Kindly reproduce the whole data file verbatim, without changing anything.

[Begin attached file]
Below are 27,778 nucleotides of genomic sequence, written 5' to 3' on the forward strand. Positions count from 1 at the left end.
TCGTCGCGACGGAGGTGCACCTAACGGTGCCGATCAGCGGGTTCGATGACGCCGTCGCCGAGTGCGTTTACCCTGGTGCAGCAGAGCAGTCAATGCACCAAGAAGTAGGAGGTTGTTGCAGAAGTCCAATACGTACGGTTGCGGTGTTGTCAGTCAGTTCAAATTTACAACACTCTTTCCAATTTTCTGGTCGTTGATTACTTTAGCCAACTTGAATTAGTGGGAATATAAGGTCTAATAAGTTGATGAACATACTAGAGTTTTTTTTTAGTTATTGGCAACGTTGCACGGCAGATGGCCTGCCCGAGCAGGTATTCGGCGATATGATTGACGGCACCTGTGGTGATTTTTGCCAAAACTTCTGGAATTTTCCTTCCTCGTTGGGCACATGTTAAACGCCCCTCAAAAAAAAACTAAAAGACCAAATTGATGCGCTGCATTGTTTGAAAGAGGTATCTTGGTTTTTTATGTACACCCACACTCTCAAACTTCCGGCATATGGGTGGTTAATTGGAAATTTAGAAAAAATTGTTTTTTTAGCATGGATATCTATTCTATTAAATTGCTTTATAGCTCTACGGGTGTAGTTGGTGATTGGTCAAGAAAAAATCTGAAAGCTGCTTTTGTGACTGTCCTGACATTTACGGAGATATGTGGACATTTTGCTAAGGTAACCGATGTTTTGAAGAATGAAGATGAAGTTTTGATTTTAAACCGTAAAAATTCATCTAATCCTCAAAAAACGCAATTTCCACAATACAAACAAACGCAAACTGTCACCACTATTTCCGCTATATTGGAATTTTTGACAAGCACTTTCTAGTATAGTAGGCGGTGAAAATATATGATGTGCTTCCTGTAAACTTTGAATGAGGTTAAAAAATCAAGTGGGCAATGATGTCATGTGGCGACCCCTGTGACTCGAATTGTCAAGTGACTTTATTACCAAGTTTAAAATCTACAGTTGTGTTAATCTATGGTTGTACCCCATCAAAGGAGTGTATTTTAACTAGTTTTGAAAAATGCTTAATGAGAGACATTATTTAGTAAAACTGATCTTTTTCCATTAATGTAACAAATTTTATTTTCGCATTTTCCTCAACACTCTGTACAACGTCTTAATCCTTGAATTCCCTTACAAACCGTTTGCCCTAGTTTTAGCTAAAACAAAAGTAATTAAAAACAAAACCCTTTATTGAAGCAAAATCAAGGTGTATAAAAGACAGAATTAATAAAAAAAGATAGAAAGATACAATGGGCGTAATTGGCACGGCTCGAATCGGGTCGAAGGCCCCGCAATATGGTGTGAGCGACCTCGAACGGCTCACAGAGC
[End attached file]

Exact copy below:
Below are 27,778 nucleotides of genomic sequence, written 5' to 3' on the forward strand. Positions count from 1 at the left end.
TCGTCGCGACGGAGGTGCACCTAACGGTGCCGATCAGCGGGTTCGATGACGCCGTCGCCGAGTGCGTTTACCCTGGTGCAGCAGAGCAGTCAATGCACCAAGAAGTAGGAGGTTGTTGCAGAAGTCCAATACGTACGGTTGCGGTGTTGTCAGTCAGTTCAAATTTACAACACTCTTTCCAATTTTCTGGTCGTTGATTACTTTAGCCAACTTGAATTAGTGGGAATATAAGGTCTAATAAGTTGATGAACATACTAGAGTTTTTTTTTAGTTATTGGCAACGTTGCACGGCAGATGGCCTGCCCGAGCAGGTATTCGGCGATATGATTGACGGCACCTGTGGTGATTTTTGCCAAAACTTCTGGAATTTTCCTTCCTCGTTGGGCACATGTTAAACGCCCCTCAAAAAAAAACTAAAAGACCAAATTGATGCGCTGCATTGTTTGAAAGAGGTATCTTGGTTTTTTATGTACACCCACACTCTCAAACTTCCGGCATATGGGTGGTTAATTGGAAATTTAGAAAAAATTGTTTTTTTAGCATGGATATCTATTCTATTAAATTGCTTTATAGCTCTACGGGTGTAGTTGGTGATTGGTCAAGAAAAAATCTGAAAGCTGCTTTTGTGACTGTCCTGACATTTACGGAGATATGTGGACATTTTGCTAAGGTAACCGATGTTTTGAAGAATGAAGATGAAGTTTTGATTTTAAACCGTAAAAATTCATCTAATCCTCAAAAAACGCAATTTCCACAATACAAACAAACGCAAACTGTCACCACTATTTCCGCTATATTGGAATTTTTGACAAGCACTTTCTAGTATAGTAGGCGGTGAAAATATATGATGTGCTTCCTGTAAACTTTGAATGAGGTTAAAAAATCAAGTGGGCAATGATGTCATGTGGCGACCCCTGTGACTCGAATTGTCAAGTGACTTTATTACCAAGTTTAAAATCTACAGTTGTGTTAATCTATGGTTGTACCCCATCAAAGGAGTGTATTTTAACTAGTTTTGAAAAATGCTTAATGAGAGACATTATTTAGTAAAACTGATCTTTTTCCATTAATGTAACAAATTTTATTTTCGCATTTTCCTCAACACTCTGTACAACGTCTTAATCCTTGAATTCCCTTACAAACCGTTTGCCCTAGTTTTAGCTAAAACAAAAGTAATTAAAAACAAAACCCTTTATTGAAGCAAAATCAAGGTGTATAAAAGACAGAATTAATAAAAAAAGATAGAAAGATACAATGGGCGTAATTGGCACGGCTCGAATCGGGTCGAAGGCCCCGCAATATGGTGTGAGCGACCTCGAACGGCTCACAGAGC